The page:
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Castro Ngobese says unions’ will to negotiate for decent wages is the main way to bridge South Africa’s socio-economic and neo-apartheid fault lines.
Johannesburg - Former Mozambican President Samora Machel once remarked: “The rich man’s dog gets more in the way of vaccination, medicine and medical care than do the workers upon whom the rich man’s wealth is built.”
These immortal words are engraved in the hearts and minds of the cheaply paid, over-exploited workers of our country. The words remain relevant today, during the serious ideological and political offensive by capitalist bosses and their allies in the state and media, aiming to undermine collective bargaining and the will of unions.
Unions’ will to negotiate for decent wages for our members is the main way to bridge South Africa’s scandalous socio-economic and neo-apartheid fault lines.
The triple crises of poverty, unemployment and inequality ravaging our working-class communities, after 19 years of democracy, leave us as the world’s leading country in both inequality and worker anger, as measured last month by the World Economic Forum. That agency ranked our workers first out of 148 competitors in militancy for the second year in a row.
Still, the cheap blackmail by monopoly car manufacturer BMW to disinvest should be unmasked. Chris Moerdyk, former BMW public relations officer, has made some revealing comments about BMW’s hot rhetoric. As Moerdyk wrote this week, “Most big businesses in South Africa tend to inundate the media with how much money they and the country are losing due to strikes and how it is hammering exports and upsetting overseas customers. The trouble is, once the strikes are over, nothing has changed. It’s business as usual.”
He continued, “It’s all smoke and mirrors. In the past, the spin employed by big business in this country during times of labour unrest has proved to be about as credible as the worst that Mac Maharaj can offer. This is nothing new. It happened year after year when I worked in the motor industry.”
Moerdyk is very hostile to the working class, but at least he is honest in revealing the games the bosses play. The worst thing we could do is press a panic button because of the company’s threats. What we really need to consider is exchange controls to prevent the illegitimate transfer of wealth by these companies out of South Africa. Blackmailing tactics by BMW’s oligarchy form part of the broader political offensive to undermine and weaken the collective bargaining voice of workers. These threats correspond to labour reform proposals contained in the neo-liberal-embedded National Development Plan (NDP).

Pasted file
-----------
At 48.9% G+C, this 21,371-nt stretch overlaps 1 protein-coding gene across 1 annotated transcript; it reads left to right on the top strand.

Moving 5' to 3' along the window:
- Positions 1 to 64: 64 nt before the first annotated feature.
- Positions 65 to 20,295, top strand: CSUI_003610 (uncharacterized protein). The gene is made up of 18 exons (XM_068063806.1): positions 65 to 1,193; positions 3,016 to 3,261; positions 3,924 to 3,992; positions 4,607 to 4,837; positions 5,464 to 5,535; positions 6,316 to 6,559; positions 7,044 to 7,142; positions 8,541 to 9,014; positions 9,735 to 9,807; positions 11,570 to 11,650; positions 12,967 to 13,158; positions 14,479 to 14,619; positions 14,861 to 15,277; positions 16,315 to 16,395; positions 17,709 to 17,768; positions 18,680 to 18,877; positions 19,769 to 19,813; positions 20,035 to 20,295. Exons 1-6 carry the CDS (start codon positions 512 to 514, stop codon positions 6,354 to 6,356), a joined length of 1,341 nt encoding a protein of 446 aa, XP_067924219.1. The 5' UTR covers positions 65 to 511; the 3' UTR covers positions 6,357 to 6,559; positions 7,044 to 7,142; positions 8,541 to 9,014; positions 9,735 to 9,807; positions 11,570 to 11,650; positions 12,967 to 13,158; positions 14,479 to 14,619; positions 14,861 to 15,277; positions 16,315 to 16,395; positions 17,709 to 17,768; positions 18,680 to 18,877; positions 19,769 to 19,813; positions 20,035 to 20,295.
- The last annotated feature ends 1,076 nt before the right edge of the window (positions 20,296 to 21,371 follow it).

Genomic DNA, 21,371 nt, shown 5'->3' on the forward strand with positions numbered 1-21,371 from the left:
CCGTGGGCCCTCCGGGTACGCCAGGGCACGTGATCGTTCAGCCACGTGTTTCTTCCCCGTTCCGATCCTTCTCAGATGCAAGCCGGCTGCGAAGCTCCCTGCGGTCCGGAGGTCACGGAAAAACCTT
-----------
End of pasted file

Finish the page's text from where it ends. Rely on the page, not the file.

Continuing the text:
As revealed by Finance Minister Pravin Gordhan’s sub-minimum wage proposal for youth workers, the neo-liberal state is becoming – just as during apartheid – a key instrument of the ruling class to discipline trade unions.
But in the face of the NDP and other forms of state hostility, Numsa has gallantly and courageously led successful strikes in the auto and motor sectors. Both strikes had significant consequences. It was not of our own making and choosing, but was imposed on us by the bosses themselves.
In any situation, when workers don’t reach an agreement with bosses for better wages and improved conditions of employment, workers are free to withdraw their labour power. This is a simple but effective tool to force the bosses to improve their wages. The punishment is the principle of “No work no pay”, and this is usually enforced by the bosses, as it is an international norm. But even after we settled for an 11.6 percent raise, BWM will earn healthy profits. All the multinational companies in the auto sector, like BMW, rely on black Africans’ cheap labour for its own survival and super-profits accumulation interests.
Hence, they will move from one country to another, looking for special subsidies and handouts, especially where cheap labour can be exploited. South Africa is still characterised by apartheid poverty wages, given the skewed income inequalities and apartheid labour disparities we inherited from our apartheid past era. This puts added pressure on each worker to make up for the extra dependants who are unemployed and languishing in squalor.
As correctly and metaphorically argued by Cosatu’s general secretary Zwelinzima Vavi, the greedy and filthy-rich bosses want a chicken and a pig arrangement, wherein bosses as chickens offer to lay eggs for a breakfast, and workers as pigs are asked to donate bacon. We in the South African working class are dying while rich men continue to treat their dogs better than their employees. Numsa is part of a proud movement of workers insisting that this arrangement now be halted.
* Castro Ngobese is the national spokesman of the National Union of Metalworkers of South Africa (Numsa).
** The views expressed here do not necessarily reflect those of Independent Newspapers.